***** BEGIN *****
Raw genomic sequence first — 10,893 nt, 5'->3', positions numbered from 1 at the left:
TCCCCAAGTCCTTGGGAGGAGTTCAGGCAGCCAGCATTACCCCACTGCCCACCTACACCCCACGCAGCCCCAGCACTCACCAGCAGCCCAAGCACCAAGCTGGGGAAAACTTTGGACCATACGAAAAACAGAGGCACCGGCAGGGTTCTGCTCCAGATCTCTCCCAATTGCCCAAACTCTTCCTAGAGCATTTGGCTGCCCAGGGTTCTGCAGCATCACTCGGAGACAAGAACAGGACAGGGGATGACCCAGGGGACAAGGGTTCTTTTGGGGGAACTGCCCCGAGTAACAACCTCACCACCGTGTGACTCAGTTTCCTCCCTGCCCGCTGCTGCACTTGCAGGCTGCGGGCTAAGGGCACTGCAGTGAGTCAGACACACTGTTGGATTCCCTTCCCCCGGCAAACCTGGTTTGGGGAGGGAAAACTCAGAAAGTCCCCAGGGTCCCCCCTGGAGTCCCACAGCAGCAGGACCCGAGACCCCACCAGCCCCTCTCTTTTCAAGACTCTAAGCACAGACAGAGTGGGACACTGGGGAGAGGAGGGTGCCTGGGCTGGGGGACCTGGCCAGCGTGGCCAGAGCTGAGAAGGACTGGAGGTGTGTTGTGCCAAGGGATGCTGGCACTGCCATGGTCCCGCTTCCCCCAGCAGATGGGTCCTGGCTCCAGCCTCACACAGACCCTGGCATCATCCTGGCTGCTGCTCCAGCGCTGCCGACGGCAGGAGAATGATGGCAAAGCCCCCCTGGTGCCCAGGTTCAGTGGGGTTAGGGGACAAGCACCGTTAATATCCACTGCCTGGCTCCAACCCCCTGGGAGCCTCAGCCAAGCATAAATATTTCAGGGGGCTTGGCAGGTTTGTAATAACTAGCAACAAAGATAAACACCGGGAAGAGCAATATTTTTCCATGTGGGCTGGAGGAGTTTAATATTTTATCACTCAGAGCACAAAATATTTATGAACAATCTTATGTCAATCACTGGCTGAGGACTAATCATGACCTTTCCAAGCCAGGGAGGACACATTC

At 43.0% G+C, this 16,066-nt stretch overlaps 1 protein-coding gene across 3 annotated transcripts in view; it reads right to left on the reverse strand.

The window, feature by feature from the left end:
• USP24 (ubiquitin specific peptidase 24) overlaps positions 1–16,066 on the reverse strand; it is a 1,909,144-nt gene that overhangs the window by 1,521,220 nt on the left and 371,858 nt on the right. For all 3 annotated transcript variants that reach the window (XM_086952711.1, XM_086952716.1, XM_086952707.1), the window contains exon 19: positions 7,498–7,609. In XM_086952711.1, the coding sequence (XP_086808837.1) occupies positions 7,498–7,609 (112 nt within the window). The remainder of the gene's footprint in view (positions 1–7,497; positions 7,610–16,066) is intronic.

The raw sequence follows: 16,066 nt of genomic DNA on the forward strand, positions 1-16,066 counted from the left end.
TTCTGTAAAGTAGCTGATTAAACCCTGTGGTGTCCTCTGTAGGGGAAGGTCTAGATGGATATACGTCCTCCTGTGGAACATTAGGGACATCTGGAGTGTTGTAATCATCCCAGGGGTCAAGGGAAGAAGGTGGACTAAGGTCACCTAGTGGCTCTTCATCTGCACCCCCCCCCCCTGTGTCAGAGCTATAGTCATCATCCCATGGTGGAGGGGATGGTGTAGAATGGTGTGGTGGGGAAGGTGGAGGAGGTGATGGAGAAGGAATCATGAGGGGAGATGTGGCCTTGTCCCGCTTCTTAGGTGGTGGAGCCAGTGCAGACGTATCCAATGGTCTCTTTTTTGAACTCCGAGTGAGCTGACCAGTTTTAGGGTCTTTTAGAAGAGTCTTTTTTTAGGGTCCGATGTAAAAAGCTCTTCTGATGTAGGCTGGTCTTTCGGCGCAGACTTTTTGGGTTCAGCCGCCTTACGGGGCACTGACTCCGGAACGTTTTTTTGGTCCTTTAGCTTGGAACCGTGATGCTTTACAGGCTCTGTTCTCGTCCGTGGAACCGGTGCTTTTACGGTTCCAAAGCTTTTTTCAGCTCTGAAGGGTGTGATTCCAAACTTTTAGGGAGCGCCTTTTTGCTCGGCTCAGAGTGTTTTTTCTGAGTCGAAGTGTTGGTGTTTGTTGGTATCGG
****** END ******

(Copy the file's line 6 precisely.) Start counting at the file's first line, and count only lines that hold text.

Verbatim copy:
The raw sequence follows: 16,066 nt of genomic DNA on the forward strand, positions 1-16,066 counted from the left end.